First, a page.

As a college student away from home, the thought of getting back on my home waters is always on my mind, so when the opportunity presented itself for me to head home I jumped on it. I packed swiftly, making sure I had the essentials, my SWC hat, fly rod, and whatever clothes were clean. Leaving my apartment here in Auburn, I started my drive to the Atlanta airport with thoughts of casting to some snook and redfish that are ready to crush a fly. Once I got into Fort Myers, my Dad picked me up and we jumped on I-75 heading back to Naples. There is no better feeling than that of getting on my family’s boat, with my younger brother and my dad, who are arguably more excited to have me home than I am to be back on the water.
We started off the morning at some of my old hotspots warming up with a few snook on spinning gear. I then busted out the 8 weight and with the second cast the first snook was in the boat. It wasn’t a big snook, but it was a snook, and that was thrilling enough on its own compared to months of brim and largemouth bass.
We cruised down the bank of a mangrove shoreline looking for signs of life. Within a minute of being there, three reds started tailing as they were excitedly feeding together. A decent cast to the front of the trio caught all their attention as the bigger one slammed my slider and was quick to get to the reel. After an unfortunate hook pull and a few curses under my breath, we were moving spots.
After a quick run it was my brother’s turn to jump on the bow with the fly. Man, how cool it was to see a young guy cast a fly rod beautifully and accurately, after only starting this past summer. Harrison is twelve now. I saw a nice snook sitting perfectly still at the end of a dock and brought our Pathfinder over slowly. Harrison spotted him soon after and dropped a soft accurate cast. One strip later this 30” plus fish slammed the fly and started testing Harrison’s fighting skills.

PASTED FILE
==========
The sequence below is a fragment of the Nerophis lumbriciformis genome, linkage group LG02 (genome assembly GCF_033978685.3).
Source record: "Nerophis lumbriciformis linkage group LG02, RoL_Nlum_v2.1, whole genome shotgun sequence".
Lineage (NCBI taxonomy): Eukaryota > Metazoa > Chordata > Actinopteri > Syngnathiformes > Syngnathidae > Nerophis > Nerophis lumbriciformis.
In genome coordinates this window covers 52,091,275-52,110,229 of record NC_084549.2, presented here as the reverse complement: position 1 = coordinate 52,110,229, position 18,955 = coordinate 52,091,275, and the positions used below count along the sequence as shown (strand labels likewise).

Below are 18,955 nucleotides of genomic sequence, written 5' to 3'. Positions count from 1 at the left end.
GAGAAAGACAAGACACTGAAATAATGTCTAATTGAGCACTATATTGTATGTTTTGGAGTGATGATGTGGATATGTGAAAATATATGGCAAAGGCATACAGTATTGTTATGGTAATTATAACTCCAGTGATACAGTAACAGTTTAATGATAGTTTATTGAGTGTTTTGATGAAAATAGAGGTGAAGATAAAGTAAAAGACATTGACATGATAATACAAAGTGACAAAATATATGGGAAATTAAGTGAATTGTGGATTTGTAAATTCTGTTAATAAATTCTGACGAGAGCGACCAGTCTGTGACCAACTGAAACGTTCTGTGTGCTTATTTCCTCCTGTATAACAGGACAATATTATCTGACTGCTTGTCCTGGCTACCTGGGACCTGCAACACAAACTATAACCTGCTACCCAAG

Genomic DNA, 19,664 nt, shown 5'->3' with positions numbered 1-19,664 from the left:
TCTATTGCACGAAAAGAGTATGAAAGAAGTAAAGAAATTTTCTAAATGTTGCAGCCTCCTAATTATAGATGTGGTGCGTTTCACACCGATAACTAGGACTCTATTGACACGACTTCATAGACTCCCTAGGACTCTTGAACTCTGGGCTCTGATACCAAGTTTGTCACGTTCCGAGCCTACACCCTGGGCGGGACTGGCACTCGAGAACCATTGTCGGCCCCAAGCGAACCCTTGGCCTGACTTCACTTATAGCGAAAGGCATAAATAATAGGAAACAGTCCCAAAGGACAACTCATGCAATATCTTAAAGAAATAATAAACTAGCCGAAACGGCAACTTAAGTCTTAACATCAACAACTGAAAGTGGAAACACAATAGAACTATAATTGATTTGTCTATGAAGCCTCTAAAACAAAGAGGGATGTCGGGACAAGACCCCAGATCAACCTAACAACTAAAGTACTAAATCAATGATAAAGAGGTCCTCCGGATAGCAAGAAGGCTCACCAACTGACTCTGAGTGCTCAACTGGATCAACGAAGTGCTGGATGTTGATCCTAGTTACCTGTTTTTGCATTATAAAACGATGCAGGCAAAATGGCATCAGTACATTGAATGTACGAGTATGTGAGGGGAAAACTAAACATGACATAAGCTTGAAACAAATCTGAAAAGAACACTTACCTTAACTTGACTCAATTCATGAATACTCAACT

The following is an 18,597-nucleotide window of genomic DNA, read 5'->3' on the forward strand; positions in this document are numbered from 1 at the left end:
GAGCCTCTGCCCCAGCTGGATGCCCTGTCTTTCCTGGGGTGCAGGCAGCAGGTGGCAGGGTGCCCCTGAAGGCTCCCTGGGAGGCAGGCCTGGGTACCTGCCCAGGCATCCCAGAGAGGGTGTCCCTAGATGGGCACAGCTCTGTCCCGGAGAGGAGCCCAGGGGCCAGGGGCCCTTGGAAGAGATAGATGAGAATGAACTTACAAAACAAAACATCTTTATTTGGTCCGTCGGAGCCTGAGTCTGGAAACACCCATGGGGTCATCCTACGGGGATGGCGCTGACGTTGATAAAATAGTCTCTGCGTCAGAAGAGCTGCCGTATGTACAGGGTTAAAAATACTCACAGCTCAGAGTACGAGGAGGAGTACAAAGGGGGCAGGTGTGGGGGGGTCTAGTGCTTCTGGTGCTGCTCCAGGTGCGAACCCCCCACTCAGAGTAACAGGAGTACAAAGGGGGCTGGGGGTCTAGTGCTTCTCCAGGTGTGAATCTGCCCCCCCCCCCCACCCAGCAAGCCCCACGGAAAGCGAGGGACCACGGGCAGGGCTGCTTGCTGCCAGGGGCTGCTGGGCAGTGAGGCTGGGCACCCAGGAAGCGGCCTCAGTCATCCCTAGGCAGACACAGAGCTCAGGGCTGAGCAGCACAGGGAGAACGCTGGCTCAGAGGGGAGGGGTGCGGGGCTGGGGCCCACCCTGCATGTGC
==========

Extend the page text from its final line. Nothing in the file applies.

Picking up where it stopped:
After a tense five minute battle this fish took one more long run and cut the tippet on a piling. The little man was upset about the fish he came so close to landing, it would have certainly been his personal best. With a quick recovery, Harrison put a new fly on and the next dock had some more snook willing to play. His cast landed in the middle of five fish and it was a race for who would eat it first. He hooked up again and this time we brought one onto the boat.
After that it was snook after snook being unhooked as we switched off getting them on fly. After catching a few myself, I was perfectly content just getting some photos.
The fish were ferocious everywhere we went, slamming schools of bait next to the boat and willing to eat just about everything we threw at them. It was just one of those days. We didn’t land any monsters but that doesn’t mean it wasn’t memorable.
Seeing my brother cast the fly like a veteran and just being back on that water was so gratifying. These are the things that make fishing so meaningful to me. It’s easy to take the local fishery I grew up on for granted when I’m away from home. Until next time, Naples.